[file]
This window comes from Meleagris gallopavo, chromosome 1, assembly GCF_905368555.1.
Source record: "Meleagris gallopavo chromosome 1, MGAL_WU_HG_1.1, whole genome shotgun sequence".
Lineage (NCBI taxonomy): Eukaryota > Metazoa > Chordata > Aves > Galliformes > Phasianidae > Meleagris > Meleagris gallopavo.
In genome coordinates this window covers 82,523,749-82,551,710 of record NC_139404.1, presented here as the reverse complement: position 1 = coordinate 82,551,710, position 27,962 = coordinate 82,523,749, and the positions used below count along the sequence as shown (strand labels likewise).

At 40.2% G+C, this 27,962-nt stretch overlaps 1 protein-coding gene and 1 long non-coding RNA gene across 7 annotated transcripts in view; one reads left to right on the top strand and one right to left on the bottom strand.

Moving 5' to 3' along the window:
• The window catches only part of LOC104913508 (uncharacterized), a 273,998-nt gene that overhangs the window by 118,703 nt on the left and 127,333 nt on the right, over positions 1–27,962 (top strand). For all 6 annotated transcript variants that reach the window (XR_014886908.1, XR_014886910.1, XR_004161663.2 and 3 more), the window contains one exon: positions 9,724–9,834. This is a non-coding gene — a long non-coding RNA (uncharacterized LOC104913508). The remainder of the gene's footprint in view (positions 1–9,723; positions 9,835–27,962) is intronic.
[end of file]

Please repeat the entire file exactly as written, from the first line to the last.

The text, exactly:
This window comes from Meleagris gallopavo, chromosome 1, assembly GCF_905368555.1.
Source record: "Meleagris gallopavo chromosome 1, MGAL_WU_HG_1.1, whole genome shotgun sequence".
Lineage (NCBI taxonomy): Eukaryota > Metazoa > Chordata > Aves > Galliformes > Phasianidae > Meleagris > Meleagris gallopavo.
In genome coordinates this window covers 82,523,749-82,551,710 of record NC_139404.1, presented here as the reverse complement: position 1 = coordinate 82,551,710, position 27,962 = coordinate 82,523,749, and the positions used below count along the sequence as shown (strand labels likewise).

At 40.2% G+C, this 27,962-nt stretch overlaps 1 protein-coding gene and 1 long non-coding RNA gene across 7 annotated transcripts in view; one reads left to right on the top strand and one right to left on the bottom strand.

Moving 5' to 3' along the window:
• The window catches only part of LOC104913508 (uncharacterized), a 273,998-nt gene that overhangs the window by 118,703 nt on the left and 127,333 nt on the right, over positions 1–27,962 (top strand). For all 6 annotated transcript variants that reach the window (XR_014886908.1, XR_014886910.1, XR_004161663.2 and 3 more), the window contains one exon: positions 9,724–9,834. This is a non-coding gene — a long non-coding RNA (uncharacterized LOC104913508). The remainder of the gene's footprint in view (positions 1–9,723; positions 9,835–27,962) is intronic.